A new school year means a new season of girls volleyball is afoot. With four new freshmen joining the varsity squad to replace the five graduated seniors, this new season will bring new challenges.
Zoe Lorica, Jade Mauga, Hayley Taka, and Alyssa Young are the four freshmen who have joined the varsity team. Lorica, Mauga, and Taka each play middle, with Mauga specializing in the position and the latter two also playing outside hitter. Young plays setter.
At HBA, with four teams (two intermediate and two junior varsity) feeding the varsity roster, getting a spot on the varsity team is extremely competitive. These four freshmen have a combined 12 years of experience playing the sport, and all but Mauga, who is new to HBA, played on HBA’s intermediate teams.
Despite the prestige that comes with being freshman varsity players, the girls are humble, emphasizing that the coaches could have chosen a lot of other girls who are equally qualified. They are also grateful for the chance to play volleyball at a level they haven’t yet experienced. And though they do feel nervous, they are excited to rise to the occasion and improve their skills.
A dual athlete, playing forward and guard in basketball, Lorica’s height is mixed with serious athleticism and court vision. Lorica said of varsity play, “[It’s a lot] more serious and you can’t play around most of the time…The club teams are good but this level is more technical and has a lot of skill.” Lorica is also excited to meet new people on top of playing at a higher level.
Even though it may seem scary, everyone just wants to see you excel. As long as others see you trying, you will be able to succeed. – Alyssa Young (’22)
At 5’8”, Mauga is one of the teams tallest players. She mirrors Lorica’s sentiments and says that she values how the sport helps her to “[form] strong bonds [as well as learn] good volleyball skills.” Of varsity play, Mauga said, “There are a lot of consistent volleyball players in varsity that all play club and are good at their different positions.” Mauga has played middle for two years and also plays golf.
Taka, like Lorica, is also a forward in basketball. This year Taka looks to gain “a closer relationship to all the older varsity players on [the] team.” Looking ahead to the season, Taka said, “The varsity level is very new to me because [it is played at] a much faster tempo. Also, the girls are [much more] skilled than me so it pushes me to become a better player.”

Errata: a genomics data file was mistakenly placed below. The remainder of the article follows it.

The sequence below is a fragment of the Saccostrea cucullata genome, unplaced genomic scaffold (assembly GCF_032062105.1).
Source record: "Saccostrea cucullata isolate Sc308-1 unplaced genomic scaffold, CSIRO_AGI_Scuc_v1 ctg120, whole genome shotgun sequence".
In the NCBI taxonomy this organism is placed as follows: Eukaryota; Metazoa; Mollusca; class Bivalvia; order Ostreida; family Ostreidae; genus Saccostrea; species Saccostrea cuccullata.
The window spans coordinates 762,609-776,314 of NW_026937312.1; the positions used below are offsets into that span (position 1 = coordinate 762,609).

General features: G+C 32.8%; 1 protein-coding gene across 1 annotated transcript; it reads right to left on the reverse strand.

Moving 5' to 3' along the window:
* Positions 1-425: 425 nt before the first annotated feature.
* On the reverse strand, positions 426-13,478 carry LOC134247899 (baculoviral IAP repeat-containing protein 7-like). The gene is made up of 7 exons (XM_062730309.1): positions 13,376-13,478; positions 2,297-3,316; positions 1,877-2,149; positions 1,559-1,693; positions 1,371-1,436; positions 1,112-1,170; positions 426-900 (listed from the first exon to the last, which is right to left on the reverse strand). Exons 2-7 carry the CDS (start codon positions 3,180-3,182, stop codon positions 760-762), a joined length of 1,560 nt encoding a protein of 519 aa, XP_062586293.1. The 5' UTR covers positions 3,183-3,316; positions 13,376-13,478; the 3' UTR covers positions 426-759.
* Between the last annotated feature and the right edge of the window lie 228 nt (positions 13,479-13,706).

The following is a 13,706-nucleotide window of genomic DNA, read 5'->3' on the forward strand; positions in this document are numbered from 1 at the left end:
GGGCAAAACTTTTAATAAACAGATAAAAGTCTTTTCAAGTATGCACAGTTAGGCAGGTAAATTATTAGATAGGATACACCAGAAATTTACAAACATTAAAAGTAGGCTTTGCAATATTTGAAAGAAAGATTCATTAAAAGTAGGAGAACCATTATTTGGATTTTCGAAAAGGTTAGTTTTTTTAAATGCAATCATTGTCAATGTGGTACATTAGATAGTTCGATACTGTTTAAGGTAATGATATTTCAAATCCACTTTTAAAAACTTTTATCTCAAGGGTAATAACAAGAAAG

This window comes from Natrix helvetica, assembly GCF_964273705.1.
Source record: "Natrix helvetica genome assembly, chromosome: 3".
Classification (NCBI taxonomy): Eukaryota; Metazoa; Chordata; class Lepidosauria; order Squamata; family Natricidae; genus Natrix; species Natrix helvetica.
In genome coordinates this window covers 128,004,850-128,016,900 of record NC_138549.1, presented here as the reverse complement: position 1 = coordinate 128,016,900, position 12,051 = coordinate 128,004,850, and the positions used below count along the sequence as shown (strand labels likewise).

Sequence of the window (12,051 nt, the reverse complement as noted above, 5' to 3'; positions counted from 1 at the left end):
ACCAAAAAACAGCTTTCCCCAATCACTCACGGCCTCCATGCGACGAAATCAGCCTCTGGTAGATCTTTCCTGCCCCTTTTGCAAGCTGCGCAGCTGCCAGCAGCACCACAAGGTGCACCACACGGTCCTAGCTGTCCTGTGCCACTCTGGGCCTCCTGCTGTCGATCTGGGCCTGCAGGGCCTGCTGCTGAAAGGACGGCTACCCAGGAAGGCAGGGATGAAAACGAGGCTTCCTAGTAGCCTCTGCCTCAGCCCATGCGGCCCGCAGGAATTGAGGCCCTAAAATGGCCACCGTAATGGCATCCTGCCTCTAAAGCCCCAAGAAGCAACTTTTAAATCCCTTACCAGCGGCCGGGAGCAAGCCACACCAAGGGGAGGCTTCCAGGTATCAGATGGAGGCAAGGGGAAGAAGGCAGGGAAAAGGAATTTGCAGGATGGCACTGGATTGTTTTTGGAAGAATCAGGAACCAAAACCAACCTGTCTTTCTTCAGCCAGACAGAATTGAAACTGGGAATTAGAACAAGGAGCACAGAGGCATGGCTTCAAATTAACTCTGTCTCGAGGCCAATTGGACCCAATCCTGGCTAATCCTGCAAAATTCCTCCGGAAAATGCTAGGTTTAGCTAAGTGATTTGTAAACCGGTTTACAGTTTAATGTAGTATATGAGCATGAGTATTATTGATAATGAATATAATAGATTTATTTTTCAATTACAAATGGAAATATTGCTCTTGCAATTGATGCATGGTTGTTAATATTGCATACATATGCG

Young has been the setter for Maunalani Volleyball Club for the past year and says that volleyball is more than just an athletic activity. “[It helps me] get to know my fellow teammates and to be a part of something bigger than myself,” she explained. Young also looks forward to varsity play, saying, “Even though it may seem scary, everyone just wants to see you excel. As long as others see you trying, you will be able to succeed.”
The Lady Eagles’ head coach, Myles Shioji, will have 13 seasons under his belt this year with four Division 2 State Championships to his name. Three of these wins were consecutive—from 2007 to 2009—when Sarah Palmer (‘09) reigned as queen of the court. Palmer is perhaps the most decorated athlete to come from HBA. She was back-to-back prep athlete of the year and Gatorade Girls Volleyball State Player-of-the-Year. She was also named to the 15 National all-Tournament Team in 2008 at the USA Girls Junior Olympic Volleyball Championship. Palmer’s numbers prove her dominance, with a recorded 217 kills and 119 digs in her final season alone.
Palmer’s graduation marked the end of the Lady Eagles’ championship run. Though there hasn’t been a Palmer-caliber player to come out of HBA since then, the Class of 2018 had some serious firepower. Kallie Langford, Keri Lum, Britney O’Donnell, and Ally Wada were all consistent names on ILH All-Star teams, with Lum and Wada winning MVP in 2014 and 2016 respectively.
The Lady Eagles has had a rocky start this season. Senior Brienna Nishimura and sophomore Asja Deai, two of the team’s best weapons, are out of commission, both having torn ACL’s. Depending on the severity of the injury, both Nishimura and Deai could be out for longer than the 2018-2019 season.
However, Shioji seems unfazed by these facts. “The competition [is tough for us] every year,” Shioji said flatly. “I do not believe we have a target on our back. Although every team would like to defeat us, we are certainly not the favorite, on paper, to win the ILH D2 title, let alone the D2 state title.”
The Lady Eagles currently have five wins and four losses, and are tied for fifth in the ILH Division 2 standings with Iolani. They face Damien (8-0) this Friday at HBA’s Fall Spike Nite event and have two games to go in season play.